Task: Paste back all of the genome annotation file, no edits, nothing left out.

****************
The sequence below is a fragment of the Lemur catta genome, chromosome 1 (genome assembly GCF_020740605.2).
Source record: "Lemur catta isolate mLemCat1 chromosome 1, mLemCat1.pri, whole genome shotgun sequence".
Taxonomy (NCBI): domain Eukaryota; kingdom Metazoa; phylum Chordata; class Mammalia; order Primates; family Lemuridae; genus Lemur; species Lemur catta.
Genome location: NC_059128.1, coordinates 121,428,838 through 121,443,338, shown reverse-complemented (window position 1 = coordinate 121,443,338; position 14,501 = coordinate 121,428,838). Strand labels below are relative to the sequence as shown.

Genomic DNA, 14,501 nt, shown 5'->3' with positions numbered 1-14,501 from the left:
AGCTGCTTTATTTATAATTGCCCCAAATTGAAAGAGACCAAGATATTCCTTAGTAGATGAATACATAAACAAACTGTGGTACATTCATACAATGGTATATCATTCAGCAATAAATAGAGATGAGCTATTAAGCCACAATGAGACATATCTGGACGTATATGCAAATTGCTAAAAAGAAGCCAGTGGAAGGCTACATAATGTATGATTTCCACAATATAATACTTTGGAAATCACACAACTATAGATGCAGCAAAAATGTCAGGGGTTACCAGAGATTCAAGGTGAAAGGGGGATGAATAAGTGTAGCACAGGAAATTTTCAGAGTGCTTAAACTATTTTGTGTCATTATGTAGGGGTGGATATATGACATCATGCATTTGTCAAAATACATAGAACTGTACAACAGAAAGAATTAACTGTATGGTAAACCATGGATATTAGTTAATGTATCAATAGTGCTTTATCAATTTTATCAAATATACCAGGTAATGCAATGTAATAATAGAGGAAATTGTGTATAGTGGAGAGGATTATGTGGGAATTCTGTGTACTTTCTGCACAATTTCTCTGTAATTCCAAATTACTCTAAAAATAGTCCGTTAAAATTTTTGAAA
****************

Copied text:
The sequence below is a fragment of the Lemur catta genome, chromosome 1 (genome assembly GCF_020740605.2).
Source record: "Lemur catta isolate mLemCat1 chromosome 1, mLemCat1.pri, whole genome shotgun sequence".
Taxonomy (NCBI): domain Eukaryota; kingdom Metazoa; phylum Chordata; class Mammalia; order Primates; family Lemuridae; genus Lemur; species Lemur catta.
Genome location: NC_059128.1, coordinates 121,428,838 through 121,443,338, shown reverse-complemented (window position 1 = coordinate 121,443,338; position 14,501 = coordinate 121,428,838). Strand labels below are relative to the sequence as shown.

Genomic DNA, 14,501 nt, shown 5'->3' with positions numbered 1-14,501 from the left:
AGCTGCTTTATTTATAATTGCCCCAAATTGAAAGAGACCAAGATATTCCTTAGTAGATGAATACATAAACAAACTGTGGTACATTCATACAATGGTATATCATTCAGCAATAAATAGAGATGAGCTATTAAGCCACAATGAGACATATCTGGACGTATATGCAAATTGCTAAAAAGAAGCCAGTGGAAGGCTACATAATGTATGATTTCCACAATATAATACTTTGGAAATCACACAACTATAGATGCAGCAAAAATGTCAGGGGTTACCAGAGATTCAAGGTGAAAGGGGGATGAATAAGTGTAGCACAGGAAATTTTCAGAGTGCTTAAACTATTTTGTGTCATTATGTAGGGGTGGATATATGACATCATGCATTTGTCAAAATACATAGAACTGTACAACAGAAAGAATTAACTGTATGGTAAACCATGGATATTAGTTAATGTATCAATAGTGCTTTATCAATTTTATCAAATATACCAGGTAATGCAATGTAATAATAGAGGAAATTGTGTATAGTGGAGAGGATTATGTGGGAATTCTGTGTACTTTCTGCACAATTTCTCTGTAATTCCAAATTACTCTAAAAATAGTCCGTTAAAATTTTTGAAA